"Patients who have had prior chemotherapy or curative surgery may be best suited for clinical trials, whereas patients with poor performance status, significant comorbidities, or less than two weeks' survival may present a subpopulation at risk for toxicity and failure to complete treatment." - Anonymous Online Contributor
"As surgical techniques improved, so did the survival rates of patients with squamous cell cancer; however, those with adenocarcinoma had worse outcomes. The cause of carcinoma remains unknown, but the following three hypotheses seem most plausible: 1) carcinoma develops from an existing benign lesion; 2) carcinoma develops from a pre-existing carcinoma; 3) carcinoma develops in response to a physical change (e.g., radiation or chemical exposure) in the surrounding tissue." - Anonymous Online Contributor
"Lenvatinib was effective in patients with advanced metastatic renal cell carcinoma (mRCC) who had received prior systemic therapy. The most common adverse events included fatigue, hypertension, nausea, vomiting, headache, diarrhea, constipation, abdominal pain, rash, hyperlipidemia, and peripheral edema. Serious adverse events were rare and included pulmonary embolism, syncope, bronchospasm, dyspnea, pleuritis, respiratory failure, pneumonitis, and thrombosis. There were no significant differences between patients who received lenvatinib monotherapy and those who received lenvatinib plus everolimus. The study was sponsored by AbbVie Inc." - Anonymous Online Contributor
"Lenvatinib is generally used in combination with other agents, including chemotherapy (including paclitaxel and docetaxel). The combination of lenvatinib with agents such as paclitaxel shows promise in preclinical models; however, single agent and combination studies conducted in the clinic have not shown benefit. The combination with docetaxel does not appear to improve outcomes in patients with relapsed aggressive B-cell lymphomas. These data suggest that further investigation of the combination of lenvatinib with chemotherapeutic agents, such as docetaxel, is warranted." - Anonymous Online Contributor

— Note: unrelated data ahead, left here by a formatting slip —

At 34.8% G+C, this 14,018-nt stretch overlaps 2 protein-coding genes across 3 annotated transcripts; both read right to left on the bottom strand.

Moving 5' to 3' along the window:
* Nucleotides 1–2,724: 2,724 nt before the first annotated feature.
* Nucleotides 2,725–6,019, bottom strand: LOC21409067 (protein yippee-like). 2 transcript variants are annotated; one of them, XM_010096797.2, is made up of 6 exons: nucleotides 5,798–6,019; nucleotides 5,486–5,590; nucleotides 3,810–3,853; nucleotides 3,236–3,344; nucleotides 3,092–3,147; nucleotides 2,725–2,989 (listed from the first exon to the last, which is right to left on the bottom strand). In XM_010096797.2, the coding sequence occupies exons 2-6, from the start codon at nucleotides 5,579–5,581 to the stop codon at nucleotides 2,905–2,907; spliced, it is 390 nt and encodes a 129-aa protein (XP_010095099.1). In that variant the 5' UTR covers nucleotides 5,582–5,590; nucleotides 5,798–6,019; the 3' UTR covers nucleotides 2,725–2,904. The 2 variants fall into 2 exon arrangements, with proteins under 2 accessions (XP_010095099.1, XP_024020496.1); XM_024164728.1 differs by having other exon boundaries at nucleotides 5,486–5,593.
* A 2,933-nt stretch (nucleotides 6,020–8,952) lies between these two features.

"In this exploratory analysis, lenvatinib was well tolerated and appeared to be effective as first line therapy in patients with metastatic renal cell carcinoma. Serious adverse events were infrequent; most common side effects included headache and fatigue. Findings from a recent study provides an opportunity to evaluate the safety profile of lenvatinib across different types of solid tumors." - Anonymous Online Contributor
"Carcinomas are not always fatal due to their ability to metastasize. For example, an individual diagnosed with a T1a carcinoma may have zero metastatic risk. The long term survival rate for these patients, however, is still very high (94%). A patient with a T3b carcinoma has a five year survival rate of 20%. In both cases, metastatic risk was directly related to the stage of the carcinoma. The meta-analysis showed no significant difference in survival between different histologic types of carcinoma. Overall, the results indicate that even though carcinoma is not as deadly as other cancers, it is still important to treat these cancers as aggressively as possible." - Anonymous Online Contributor